ON TUESDAY, President Bush will be obliged, by law, to wrap his double-talking mouth around one of the most curiously persistent debates in modern geopolitics: Whether to call a 92-year-old genocide a "genocide."
Every April 24 since 1994, the U.S. president has delivered a proclamation honoring the people Congress has declared to be "the victims of genocide, especially the 1 1/2 million people of Armenian ancestry who were the victims of the genocide perpetrated in Turkey between 1915 and 1923." And every year since 1994, the U.S. president has managed to do it without once uttering the G-word. It's a ritual of linguistic realpolitik in deference to the massive objections from Washington's important NATO ally, Turkey.
But 2007 may be the year that the cop-out finally blows up in a president's face. What was once the obscure obsession of marginalized immigrants from a powerless little Caucasus country has blossomed in recent years into a force that has grown increasingly difficult to ignore. In 2000, the Armenian issue helped fuel one of the most expensive House races in U.S. history; two years ago, it turned a mild-mannered career U.S. diplomat into an unlikely truth-telling martyr. Now the question of how to address these long-ago events is having an impact on next month's elections in Turkey.
What's more, Congress appears poised to vote on a resolution urging the president to say the words "Armenian genocide" when observing the awkwardly named "National Day of Remembrance of Man's Inhumanity to Man" on April 24 — the date in 1915 when the Ottoman predecessors of modern Turkey launched the genocide by rounding up 250 Armenian intellectuals for eventual execution.
The resolution won't take effect on Tuesday. The Bush administration, ever mindful of its delicate relationship with Turkey (especially with a war in Iraq next door), takes the bill so seriously that Secretary of State Condoleezza Rice and Defense Secretary Robert M. Gates warned in a joint letter to House Speaker Nancy Pelosi (D-San Francisco) that it could "harm American troops in the field." The lobbying has been successful enough that the House has delayed its vote until after this year's April 24 commemoration. But passage later this year would still be an enormous blow to the White House.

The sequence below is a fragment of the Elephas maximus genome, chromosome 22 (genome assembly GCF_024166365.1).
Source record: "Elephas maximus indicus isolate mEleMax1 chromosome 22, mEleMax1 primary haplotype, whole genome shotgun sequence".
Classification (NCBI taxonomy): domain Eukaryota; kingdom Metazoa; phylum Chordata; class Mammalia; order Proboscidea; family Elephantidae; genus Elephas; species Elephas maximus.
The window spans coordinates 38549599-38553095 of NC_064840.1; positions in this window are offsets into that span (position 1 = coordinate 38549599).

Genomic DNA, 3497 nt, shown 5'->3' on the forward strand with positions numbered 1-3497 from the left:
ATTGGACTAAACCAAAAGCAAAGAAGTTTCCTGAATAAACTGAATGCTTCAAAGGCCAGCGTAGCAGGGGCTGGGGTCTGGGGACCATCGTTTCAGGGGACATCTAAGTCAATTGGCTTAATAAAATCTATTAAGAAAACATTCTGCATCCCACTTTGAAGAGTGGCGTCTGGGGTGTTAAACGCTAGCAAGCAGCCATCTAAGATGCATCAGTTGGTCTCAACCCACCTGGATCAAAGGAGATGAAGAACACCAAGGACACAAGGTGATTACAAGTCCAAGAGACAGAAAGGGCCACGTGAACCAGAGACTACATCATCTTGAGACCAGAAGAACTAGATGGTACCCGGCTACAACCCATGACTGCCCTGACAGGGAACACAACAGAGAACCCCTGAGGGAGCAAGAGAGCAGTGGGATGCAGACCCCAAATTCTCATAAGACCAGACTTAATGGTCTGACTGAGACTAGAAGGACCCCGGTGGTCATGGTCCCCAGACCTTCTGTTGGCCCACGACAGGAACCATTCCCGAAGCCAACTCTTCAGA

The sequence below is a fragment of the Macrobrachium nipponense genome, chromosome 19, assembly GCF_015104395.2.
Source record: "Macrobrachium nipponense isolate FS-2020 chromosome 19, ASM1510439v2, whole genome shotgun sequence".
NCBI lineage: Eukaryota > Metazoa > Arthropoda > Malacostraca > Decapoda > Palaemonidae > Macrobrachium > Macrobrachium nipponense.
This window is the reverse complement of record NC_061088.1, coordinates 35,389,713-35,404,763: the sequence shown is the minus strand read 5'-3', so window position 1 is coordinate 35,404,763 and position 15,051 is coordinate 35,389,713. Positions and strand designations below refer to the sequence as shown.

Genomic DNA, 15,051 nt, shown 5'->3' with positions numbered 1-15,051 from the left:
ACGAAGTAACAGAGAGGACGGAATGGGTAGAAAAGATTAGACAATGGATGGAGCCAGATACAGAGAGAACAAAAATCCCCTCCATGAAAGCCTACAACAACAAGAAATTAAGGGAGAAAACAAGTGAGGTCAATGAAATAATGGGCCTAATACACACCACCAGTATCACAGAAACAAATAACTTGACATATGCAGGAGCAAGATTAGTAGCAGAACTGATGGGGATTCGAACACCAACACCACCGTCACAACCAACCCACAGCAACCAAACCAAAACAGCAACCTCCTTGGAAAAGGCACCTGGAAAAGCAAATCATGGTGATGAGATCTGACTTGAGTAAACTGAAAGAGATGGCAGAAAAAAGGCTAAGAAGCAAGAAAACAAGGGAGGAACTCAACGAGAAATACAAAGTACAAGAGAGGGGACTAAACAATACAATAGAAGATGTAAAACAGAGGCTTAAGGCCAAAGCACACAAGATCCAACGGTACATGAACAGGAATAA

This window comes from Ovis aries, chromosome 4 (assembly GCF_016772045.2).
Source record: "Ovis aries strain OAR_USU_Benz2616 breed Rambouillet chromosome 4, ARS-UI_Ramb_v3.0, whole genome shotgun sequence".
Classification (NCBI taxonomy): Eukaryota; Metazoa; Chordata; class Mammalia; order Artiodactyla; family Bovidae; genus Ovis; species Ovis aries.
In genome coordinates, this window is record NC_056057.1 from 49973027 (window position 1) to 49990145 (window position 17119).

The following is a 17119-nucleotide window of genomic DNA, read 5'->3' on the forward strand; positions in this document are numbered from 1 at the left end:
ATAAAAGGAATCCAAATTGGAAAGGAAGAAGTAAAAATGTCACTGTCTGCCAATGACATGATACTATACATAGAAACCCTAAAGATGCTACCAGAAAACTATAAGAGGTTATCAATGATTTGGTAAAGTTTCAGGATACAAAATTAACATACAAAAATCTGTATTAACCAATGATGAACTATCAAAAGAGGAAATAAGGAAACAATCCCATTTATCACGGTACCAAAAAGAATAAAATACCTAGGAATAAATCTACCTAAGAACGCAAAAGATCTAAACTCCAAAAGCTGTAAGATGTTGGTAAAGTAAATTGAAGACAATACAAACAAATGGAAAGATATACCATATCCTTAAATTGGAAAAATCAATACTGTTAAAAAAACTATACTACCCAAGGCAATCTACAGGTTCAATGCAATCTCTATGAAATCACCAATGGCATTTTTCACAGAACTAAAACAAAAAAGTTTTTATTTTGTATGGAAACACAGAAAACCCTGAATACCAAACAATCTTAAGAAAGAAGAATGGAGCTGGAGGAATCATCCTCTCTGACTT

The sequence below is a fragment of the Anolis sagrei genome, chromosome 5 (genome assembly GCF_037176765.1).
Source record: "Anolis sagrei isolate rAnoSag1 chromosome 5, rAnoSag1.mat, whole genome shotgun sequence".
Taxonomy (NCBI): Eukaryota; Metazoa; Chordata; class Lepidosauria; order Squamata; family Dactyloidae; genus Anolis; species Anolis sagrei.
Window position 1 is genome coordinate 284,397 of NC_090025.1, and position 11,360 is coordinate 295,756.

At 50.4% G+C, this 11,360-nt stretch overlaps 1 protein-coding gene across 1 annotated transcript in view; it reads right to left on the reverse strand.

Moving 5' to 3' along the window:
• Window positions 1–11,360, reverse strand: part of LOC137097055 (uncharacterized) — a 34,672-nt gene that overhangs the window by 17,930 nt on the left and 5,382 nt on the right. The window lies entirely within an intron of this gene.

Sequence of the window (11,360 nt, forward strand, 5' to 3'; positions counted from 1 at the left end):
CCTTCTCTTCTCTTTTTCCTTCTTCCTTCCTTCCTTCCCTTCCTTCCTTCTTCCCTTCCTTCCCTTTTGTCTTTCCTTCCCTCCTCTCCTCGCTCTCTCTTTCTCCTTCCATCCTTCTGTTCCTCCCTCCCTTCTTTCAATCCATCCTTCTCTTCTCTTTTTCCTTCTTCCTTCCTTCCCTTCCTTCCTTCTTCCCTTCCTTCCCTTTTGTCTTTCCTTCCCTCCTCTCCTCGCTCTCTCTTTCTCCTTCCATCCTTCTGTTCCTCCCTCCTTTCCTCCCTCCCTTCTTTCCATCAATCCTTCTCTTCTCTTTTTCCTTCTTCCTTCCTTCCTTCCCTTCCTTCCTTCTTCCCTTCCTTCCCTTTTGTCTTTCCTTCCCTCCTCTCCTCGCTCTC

Why is this hairsplitting exercise over a single word — in a nonbinding resolution, no less — reverberating so strongly more than nine decades later? The easy answer is that there has been a confluence of mostly unrelated events. Democrats took control of Congress in January and are spoiling for a fight, especially one that can paint Bush's foreign policy as hypocritical. The president, after all, used "genocide" as a justification to topple Saddam Hussein before, during and after the war against his regime, and the United States has not hesitated to apply the word to the crisis in Darfur, where more than 200,000 people have died since 2003.
Across the Atlantic, the Armenian question — especially Turkey's offensive laws against "insulting Turkishness," which have been used to prosecute even novelists who create fictional characters questioning the government's denialist position — has become one of the main lines of attack against Turkey's bid to become the first majority-Muslim country to join the European Union. Most of the 15 countries that have officially recognized the genocide are European (with Switzerland and France even going so far as to pass over-the-top laws making it a crime to deny the genocide).
Then there was the January murder of ethnic Armenian journalist Hrant Dink in broad daylight on a busy Istanbul street. Dink's assassination, at the hands of a Turkish nationalist, shocked the world and led to a wave of anxious introspection in Turkey. Yet Ankara quickly — and disastrously — concluded that the proper response was to redouble its losing campaign to prevent foreign governments from using the G-word.